Following the successful results in Iowa, other special interest groups may join in on similar efforts to challenge incumbent judges over a variety of issues such as civil rights, gay rights and abortion rights. Armed with increased spending capabilities, these special interests may further politicize judicial elections and undermine the independence of the judicial branch as a separate branch of government.
Ain’t nothin’ but a thing
Control of the U.S. House of Representatives is set to change in January, with Republicans picking up at least a net 61 seats. This development is being alternately described as a sea change in American politics or signifying nothing. In a way, both of these characterizations are correct.
In terms of policy consequences, one likely result of the change is an increase in Congressional investigations regarding government waste. Although Kurt Bardella, spokesman for the new Republican chair of the House Oversight and Government Reform Committee Darrell Issa, has said that “We’re not going to be embarking on issuing subpoenas left and right,” the Republicans’ newfound ability to issue subpoenas to Executive branch officials represents an important shift in power.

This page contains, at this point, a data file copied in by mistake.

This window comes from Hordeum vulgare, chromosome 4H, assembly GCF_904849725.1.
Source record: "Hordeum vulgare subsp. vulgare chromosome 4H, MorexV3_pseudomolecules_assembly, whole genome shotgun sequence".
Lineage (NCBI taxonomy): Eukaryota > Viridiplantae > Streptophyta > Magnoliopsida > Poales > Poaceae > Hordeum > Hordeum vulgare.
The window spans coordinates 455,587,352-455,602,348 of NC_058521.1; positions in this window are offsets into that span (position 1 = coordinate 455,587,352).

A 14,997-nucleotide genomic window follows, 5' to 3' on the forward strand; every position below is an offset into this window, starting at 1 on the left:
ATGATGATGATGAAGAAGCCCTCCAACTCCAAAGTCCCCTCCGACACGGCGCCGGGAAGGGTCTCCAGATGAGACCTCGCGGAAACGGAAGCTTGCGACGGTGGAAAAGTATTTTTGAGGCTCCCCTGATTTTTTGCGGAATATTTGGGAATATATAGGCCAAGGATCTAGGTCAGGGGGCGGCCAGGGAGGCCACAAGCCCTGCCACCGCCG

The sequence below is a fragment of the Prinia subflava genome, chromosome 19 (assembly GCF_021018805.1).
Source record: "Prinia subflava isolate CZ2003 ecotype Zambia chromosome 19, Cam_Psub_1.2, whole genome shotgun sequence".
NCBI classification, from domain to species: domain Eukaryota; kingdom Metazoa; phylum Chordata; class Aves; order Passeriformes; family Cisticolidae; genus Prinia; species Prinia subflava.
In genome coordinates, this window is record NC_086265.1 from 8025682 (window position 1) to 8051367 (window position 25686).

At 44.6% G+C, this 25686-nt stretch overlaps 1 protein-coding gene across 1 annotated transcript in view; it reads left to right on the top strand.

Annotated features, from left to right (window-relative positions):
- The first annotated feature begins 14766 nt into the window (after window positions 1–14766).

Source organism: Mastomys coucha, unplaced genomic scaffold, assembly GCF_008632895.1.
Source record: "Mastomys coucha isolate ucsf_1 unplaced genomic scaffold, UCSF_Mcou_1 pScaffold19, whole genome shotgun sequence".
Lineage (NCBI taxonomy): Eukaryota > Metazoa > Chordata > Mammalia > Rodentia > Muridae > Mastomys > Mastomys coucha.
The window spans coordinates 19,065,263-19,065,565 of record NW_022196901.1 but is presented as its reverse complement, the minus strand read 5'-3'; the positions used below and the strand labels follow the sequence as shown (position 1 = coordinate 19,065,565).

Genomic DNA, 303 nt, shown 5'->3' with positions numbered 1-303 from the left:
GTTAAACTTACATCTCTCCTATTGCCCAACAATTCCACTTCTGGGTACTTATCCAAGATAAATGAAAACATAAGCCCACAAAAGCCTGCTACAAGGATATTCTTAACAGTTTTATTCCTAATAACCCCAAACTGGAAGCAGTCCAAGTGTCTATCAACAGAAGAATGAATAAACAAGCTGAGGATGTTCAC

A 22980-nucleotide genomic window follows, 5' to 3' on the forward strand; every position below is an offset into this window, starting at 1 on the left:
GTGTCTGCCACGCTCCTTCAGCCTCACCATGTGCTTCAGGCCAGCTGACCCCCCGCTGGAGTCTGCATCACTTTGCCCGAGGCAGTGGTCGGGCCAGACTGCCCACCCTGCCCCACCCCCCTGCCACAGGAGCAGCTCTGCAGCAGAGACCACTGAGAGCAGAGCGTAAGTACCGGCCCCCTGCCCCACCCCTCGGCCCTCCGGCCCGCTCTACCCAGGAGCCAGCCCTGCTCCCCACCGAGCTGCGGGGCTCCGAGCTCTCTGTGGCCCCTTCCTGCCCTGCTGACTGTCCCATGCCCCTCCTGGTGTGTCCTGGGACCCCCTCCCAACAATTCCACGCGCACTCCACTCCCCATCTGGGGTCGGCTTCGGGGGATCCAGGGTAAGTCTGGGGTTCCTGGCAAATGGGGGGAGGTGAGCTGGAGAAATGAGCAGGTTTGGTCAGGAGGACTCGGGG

But at the same time, the actual legislative impact of the Republican House may be overstated. Democrats still control the Senate and, more importantly, the White House. Any Republican legislation that emerges from the House will have to be reconciled with the assuredly more centrist legislation the Senate would pass. And even then, President Obama has the capacity to issue a veto, which Republicans will find nearly impossible to override in the Senate. In the final tally, this election spells changes for American policy, but the structure of American government ensures that this change will likely be minimal.
Swing, swing, swing state
Of the many Democratic casualties that transpired last Tuesday, one turnover will have more far-reaching implications than is immediately apparent. Gov. Ted Strickland of Ohio, possibly one of the few Democrats endorsed by the NRA, lost by a slim margin against former Lehman Brothers executive John Kasich of Columbus. Coming into office with a newly-elected Republican Attorney General, Secretary of State, US Senator, and an Ohio Assembly, Kasich will be among friends this January.
As one of the first officials to endorse Barack Obama back in 2008, Strickland, like previous governors before him, played a major role in turning Ohio towards his party. Furthermore, Kasich will leave his mark long after he leaves office, as all the parties involved in redistricting a shrinking Ohio for the next decade are Republican, and gerrymandering is expected.